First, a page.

The marble for the 40 columns of its Main Hall was originally going to be used at Westminster Cathedral, but due to logistical problems had to be sold at a discount and the hall’s architect George Skipper managed to get the lot for a budget price.
Unfortunately, due to the building’s corporate use, the Marble Hall will not be open during the Heritage Open Days.
The City Hall is Norwich's foremost inter-war building and has the longest balcony in England and the largest clock bell in the UK. Photo courtesy Norwich City Council
One of Norwich’s most well-known public buildings is the City Hall. Built in the 1930s it is the city's foremost interwar building. It boasts the longest balcony in England and the largest clock bell in the UK with the deepest sound in East Anglia that tears through the building each hour.
The front doors illustrate the city’s history and it is said that during the Second World War Hitler admired the building so much that it would have been a potential seat of regional government had his invasion plans succeeded.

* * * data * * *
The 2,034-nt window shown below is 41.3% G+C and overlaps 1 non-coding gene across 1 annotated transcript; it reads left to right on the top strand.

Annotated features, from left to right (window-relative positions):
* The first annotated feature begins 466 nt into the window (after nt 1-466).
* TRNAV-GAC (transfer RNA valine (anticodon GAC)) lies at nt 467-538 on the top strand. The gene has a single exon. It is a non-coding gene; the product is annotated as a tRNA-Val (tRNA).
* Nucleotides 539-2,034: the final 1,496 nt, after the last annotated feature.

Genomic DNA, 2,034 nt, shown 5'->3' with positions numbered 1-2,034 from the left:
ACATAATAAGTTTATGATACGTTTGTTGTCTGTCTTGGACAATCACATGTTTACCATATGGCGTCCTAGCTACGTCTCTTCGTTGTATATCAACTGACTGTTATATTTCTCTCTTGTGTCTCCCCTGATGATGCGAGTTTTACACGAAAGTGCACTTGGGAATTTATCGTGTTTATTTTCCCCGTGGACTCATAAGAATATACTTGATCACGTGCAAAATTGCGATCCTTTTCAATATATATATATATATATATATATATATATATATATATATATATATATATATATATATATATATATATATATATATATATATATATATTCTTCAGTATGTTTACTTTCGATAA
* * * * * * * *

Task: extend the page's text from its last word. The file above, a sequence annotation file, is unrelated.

Last but not least, next door to the City Hall is the new cutting-edge Forum, housing the World War Two Memorial Library, a 180-degree cinema and a 30-metre long media wall.
The Forum is a recent addition to the city's civic building and has become a popular attraction. Photo courtesy Norwich City Council
The Forum also contains Origins, a multi-media attraction that educates people about the history of Norwich and Norfolk, along with the Tourist Information Centre, the local BBC centre and a restaurant.
It also displays exhibitions in its foyer and even the building’s steps have proved to be a popular meeting place in the summer sun. In the colder winter months the space outside is used as a popular ice rink.
You will be surprised how such a small city can home such monumental buildings and the Heritage Open Days will help to introduce new people to them.
Jayna Makwana is the 24 Hour Museum/Norwich HEART Student Writer in Norwich. Norwich Heritage Economic and Regeneration Trust is the groundbreaking initiative to regenerate, manage and promote one of the most remarkable heritage resources in the UK and in Europe.